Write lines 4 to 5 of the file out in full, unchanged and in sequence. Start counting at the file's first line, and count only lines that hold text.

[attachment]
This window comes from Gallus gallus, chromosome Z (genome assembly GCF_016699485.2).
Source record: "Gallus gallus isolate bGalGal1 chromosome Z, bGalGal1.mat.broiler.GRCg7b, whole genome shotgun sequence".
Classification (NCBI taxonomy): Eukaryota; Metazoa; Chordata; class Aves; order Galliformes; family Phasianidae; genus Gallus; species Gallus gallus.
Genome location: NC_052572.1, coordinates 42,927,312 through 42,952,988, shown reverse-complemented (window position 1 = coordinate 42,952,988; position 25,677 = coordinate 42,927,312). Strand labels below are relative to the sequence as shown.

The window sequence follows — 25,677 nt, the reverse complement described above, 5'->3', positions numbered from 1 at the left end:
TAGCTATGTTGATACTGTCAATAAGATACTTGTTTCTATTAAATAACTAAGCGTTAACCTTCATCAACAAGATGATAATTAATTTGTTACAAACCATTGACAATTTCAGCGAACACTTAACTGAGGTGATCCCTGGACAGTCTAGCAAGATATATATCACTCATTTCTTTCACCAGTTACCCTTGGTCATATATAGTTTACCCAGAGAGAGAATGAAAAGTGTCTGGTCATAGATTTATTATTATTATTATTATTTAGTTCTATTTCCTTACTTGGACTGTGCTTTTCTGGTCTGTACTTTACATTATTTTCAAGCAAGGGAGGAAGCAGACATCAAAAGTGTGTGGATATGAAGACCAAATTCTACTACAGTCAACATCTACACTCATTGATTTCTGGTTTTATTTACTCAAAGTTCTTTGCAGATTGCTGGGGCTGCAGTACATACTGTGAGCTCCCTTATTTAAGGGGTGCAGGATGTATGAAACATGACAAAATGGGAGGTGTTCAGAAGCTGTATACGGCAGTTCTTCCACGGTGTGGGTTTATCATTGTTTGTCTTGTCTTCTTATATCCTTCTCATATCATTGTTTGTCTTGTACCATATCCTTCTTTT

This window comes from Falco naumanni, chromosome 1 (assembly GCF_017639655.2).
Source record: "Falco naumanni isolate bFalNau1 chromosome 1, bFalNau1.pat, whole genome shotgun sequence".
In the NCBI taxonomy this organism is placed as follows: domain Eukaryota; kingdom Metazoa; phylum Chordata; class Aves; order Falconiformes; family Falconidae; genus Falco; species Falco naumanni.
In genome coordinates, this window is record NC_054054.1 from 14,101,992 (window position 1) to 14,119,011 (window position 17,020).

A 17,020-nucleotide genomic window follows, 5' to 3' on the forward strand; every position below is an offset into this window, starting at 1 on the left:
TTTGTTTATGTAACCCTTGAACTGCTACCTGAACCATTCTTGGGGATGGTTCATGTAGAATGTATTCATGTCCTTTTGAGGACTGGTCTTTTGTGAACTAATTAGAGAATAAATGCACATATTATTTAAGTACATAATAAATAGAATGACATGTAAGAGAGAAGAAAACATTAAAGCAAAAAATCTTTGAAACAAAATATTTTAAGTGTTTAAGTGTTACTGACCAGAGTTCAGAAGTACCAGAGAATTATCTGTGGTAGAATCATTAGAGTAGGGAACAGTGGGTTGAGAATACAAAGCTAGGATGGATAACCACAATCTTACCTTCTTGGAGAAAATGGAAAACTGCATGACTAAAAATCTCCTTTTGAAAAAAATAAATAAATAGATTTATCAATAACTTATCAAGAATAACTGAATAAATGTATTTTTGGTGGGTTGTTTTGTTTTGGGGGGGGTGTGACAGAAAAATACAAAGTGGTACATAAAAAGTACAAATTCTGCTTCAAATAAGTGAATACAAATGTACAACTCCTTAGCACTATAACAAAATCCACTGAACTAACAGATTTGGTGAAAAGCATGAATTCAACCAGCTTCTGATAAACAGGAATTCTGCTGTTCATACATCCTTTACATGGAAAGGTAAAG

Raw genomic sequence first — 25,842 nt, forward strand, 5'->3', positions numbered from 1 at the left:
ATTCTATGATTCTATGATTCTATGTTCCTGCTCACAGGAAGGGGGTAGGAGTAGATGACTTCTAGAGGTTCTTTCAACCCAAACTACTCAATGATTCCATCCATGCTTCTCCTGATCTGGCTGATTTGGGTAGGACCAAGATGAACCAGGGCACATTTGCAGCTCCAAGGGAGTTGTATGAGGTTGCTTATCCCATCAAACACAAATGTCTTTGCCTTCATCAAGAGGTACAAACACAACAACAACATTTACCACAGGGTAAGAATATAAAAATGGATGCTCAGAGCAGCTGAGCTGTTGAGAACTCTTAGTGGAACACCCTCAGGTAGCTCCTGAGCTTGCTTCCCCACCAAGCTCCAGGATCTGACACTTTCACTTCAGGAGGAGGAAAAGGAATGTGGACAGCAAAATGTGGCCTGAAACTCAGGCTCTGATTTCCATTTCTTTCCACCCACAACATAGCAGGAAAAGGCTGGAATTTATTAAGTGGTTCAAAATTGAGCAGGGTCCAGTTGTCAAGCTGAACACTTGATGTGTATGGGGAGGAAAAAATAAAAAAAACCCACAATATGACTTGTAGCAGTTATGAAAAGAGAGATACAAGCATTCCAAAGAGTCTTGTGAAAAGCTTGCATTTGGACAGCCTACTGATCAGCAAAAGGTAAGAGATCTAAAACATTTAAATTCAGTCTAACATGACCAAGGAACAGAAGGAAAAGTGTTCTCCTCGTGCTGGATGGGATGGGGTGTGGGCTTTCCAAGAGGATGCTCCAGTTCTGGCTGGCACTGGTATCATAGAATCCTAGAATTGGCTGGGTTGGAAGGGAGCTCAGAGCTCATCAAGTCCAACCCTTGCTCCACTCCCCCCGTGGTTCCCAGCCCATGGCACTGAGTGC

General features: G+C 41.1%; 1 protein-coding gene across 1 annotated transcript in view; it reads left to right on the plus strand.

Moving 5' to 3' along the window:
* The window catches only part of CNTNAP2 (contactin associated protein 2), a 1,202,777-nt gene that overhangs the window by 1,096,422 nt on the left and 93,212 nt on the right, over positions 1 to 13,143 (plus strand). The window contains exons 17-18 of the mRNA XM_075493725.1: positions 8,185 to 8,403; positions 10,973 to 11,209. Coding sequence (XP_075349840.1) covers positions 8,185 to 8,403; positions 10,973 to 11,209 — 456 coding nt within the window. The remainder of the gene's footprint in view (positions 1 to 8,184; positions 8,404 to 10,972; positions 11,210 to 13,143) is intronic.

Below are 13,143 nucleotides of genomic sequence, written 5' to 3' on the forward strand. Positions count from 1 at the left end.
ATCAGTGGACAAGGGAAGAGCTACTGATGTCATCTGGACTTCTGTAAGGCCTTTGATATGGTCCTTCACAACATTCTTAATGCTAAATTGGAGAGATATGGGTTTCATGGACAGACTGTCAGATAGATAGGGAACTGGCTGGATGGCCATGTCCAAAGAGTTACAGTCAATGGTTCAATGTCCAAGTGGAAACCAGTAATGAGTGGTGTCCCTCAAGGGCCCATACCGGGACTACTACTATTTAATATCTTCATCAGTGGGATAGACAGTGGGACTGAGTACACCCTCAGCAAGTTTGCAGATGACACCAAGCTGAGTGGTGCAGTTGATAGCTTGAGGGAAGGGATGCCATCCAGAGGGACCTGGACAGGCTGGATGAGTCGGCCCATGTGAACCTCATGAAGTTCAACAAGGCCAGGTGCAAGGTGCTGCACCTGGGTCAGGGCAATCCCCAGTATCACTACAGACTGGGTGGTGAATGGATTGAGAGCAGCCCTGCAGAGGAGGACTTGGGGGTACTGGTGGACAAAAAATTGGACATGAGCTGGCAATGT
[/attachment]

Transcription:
Genome location: NC_052572.1, coordinates 42,927,312 through 42,952,988, shown reverse-complemented (window position 1 = coordinate 42,952,988; position 25,677 = coordinate 42,927,312). Strand labels below are relative to the sequence as shown.

The window sequence follows — 25,677 nt, the reverse complement described above, 5'->3', positions numbered from 1 at the left end: